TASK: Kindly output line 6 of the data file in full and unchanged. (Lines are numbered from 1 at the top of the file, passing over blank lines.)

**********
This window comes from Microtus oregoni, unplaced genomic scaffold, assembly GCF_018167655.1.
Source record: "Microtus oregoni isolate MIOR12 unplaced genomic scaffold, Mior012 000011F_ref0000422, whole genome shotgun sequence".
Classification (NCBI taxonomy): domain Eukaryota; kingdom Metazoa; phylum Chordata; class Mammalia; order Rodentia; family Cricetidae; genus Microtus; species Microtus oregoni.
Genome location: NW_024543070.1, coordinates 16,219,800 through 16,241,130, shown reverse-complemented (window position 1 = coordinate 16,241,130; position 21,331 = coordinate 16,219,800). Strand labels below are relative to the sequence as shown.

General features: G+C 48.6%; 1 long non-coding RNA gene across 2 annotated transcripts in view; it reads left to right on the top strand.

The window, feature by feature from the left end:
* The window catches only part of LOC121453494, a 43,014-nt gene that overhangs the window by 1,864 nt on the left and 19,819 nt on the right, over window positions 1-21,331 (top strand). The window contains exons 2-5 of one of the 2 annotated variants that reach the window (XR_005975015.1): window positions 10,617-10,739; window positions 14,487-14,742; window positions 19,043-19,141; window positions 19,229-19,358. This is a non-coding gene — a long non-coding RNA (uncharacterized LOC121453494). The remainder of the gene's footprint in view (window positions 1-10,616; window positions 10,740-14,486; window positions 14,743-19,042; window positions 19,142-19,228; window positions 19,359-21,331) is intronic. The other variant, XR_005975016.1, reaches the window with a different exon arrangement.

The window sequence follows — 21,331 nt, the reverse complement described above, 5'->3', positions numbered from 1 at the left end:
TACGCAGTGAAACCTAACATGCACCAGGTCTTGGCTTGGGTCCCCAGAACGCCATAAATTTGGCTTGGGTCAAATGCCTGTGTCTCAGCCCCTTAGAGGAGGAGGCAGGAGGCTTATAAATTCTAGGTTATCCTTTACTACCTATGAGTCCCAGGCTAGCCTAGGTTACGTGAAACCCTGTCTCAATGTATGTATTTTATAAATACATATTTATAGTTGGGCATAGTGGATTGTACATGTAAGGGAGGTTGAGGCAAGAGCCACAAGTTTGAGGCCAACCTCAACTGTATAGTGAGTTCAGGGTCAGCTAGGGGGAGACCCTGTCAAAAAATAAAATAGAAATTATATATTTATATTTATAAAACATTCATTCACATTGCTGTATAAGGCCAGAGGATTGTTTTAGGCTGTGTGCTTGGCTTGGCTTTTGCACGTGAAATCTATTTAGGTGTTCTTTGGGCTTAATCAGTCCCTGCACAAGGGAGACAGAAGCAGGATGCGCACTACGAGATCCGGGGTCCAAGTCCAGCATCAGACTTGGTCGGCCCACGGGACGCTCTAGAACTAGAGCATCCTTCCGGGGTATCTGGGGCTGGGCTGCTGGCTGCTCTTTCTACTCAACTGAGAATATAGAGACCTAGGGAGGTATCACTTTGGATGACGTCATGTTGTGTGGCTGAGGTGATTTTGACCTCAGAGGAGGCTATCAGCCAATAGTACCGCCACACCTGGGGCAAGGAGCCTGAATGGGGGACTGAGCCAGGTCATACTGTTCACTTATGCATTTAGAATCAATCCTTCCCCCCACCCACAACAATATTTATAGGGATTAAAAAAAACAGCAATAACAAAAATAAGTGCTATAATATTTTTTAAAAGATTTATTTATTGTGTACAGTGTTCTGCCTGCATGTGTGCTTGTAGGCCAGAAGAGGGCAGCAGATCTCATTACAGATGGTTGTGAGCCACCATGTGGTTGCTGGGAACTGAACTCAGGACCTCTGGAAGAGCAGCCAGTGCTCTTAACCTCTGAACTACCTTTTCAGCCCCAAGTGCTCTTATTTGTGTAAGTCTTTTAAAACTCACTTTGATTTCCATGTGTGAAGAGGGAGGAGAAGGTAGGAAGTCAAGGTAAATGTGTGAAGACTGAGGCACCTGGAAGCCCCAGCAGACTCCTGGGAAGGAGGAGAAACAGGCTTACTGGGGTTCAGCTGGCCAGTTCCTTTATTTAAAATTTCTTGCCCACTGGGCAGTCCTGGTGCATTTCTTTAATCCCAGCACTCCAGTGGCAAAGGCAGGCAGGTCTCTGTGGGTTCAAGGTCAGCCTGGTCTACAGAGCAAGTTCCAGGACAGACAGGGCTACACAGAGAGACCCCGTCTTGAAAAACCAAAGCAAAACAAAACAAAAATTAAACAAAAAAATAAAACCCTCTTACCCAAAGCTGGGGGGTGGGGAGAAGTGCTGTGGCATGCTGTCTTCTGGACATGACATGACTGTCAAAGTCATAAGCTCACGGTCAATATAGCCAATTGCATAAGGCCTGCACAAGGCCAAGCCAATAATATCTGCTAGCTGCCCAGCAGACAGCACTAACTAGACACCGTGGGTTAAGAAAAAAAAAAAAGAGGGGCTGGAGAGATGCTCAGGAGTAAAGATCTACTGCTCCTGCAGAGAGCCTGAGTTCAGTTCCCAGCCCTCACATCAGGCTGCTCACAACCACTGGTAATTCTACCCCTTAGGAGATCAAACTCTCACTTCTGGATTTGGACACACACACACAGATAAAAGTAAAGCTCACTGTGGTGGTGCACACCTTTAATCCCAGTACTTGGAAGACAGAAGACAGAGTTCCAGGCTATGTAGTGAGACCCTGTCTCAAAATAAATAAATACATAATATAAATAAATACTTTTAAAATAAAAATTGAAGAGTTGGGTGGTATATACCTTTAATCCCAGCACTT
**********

The window, feature by feature from the left end: